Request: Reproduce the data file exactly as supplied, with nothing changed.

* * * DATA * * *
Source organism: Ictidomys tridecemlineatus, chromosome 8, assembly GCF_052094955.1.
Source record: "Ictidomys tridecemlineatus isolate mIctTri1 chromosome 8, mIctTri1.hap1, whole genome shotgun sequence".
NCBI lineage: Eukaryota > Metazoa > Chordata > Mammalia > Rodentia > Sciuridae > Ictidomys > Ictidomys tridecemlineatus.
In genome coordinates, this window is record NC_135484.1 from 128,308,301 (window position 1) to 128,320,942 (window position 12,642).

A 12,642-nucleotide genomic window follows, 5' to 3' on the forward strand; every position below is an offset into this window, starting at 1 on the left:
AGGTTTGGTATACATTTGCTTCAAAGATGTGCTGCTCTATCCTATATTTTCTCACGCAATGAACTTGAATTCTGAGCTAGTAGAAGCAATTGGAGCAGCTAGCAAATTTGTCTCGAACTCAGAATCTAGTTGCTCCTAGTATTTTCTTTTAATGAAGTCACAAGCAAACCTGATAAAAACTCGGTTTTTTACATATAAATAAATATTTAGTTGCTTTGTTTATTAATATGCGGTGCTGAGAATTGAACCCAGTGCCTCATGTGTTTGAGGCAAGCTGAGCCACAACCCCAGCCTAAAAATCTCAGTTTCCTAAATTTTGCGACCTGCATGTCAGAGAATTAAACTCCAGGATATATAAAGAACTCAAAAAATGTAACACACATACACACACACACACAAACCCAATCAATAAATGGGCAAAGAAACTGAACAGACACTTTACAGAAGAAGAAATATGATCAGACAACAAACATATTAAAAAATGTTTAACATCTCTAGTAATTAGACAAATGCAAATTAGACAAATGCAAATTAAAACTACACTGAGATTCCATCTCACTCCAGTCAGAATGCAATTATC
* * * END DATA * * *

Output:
Source organism: Ictidomys tridecemlineatus, chromosome 8, assembly GCF_052094955.1.
Source record: "Ictidomys tridecemlineatus isolate mIctTri1 chromosome 8, mIctTri1.hap1, whole genome shotgun sequence".
NCBI lineage: Eukaryota > Metazoa > Chordata > Mammalia > Rodentia > Sciuridae > Ictidomys > Ictidomys tridecemlineatus.
In genome coordinates, this window is record NC_135484.1 from 128,308,301 (window position 1) to 128,320,942 (window position 12,642).

A 12,642-nucleotide genomic window follows, 5' to 3' on the forward strand; every position below is an offset into this window, starting at 1 on the left:
AGGTTTGGTATACATTTGCTTCAAAGATGTGCTGCTCTATCCTATATTTTCTCACGCAATGAACTTGAATTCTGAGCTAGTAGAAGCAATTGGAGCAGCTAGCAAATTTGTCTCGAACTCAGAATCTAGTTGCTCCTAGTATTTTCTTTTAATGAAGTCACAAGCAAACCTGATAAAAACTCGGTTTTTTACATATAAATAAATATTTAGTTGCTTTGTTTATTAATATGCGGTGCTGAGAATTGAACCCAGTGCCTCATGTGTTTGAGGCAAGCTGAGCCACAACCCCAGCCTAAAAATCTCAGTTTCCTAAATTTTGCGACCTGCATGTCAGAGAATTAAACTCCAGGATATATAAAGAACTCAAAAAATGTAACACACATACACACACACACACAAACCCAATCAATAAATGGGCAAAGAAACTGAACAGACACTTTACAGAAGAAGAAATATGATCAGACAACAAACATATTAAAAAATGTTTAACATCTCTAGTAATTAGACAAATGCAAATTAGACAAATGCAAATTAAAACTACACTGAGATTCCATCTCACTCCAGTCAGAATGCAATTATC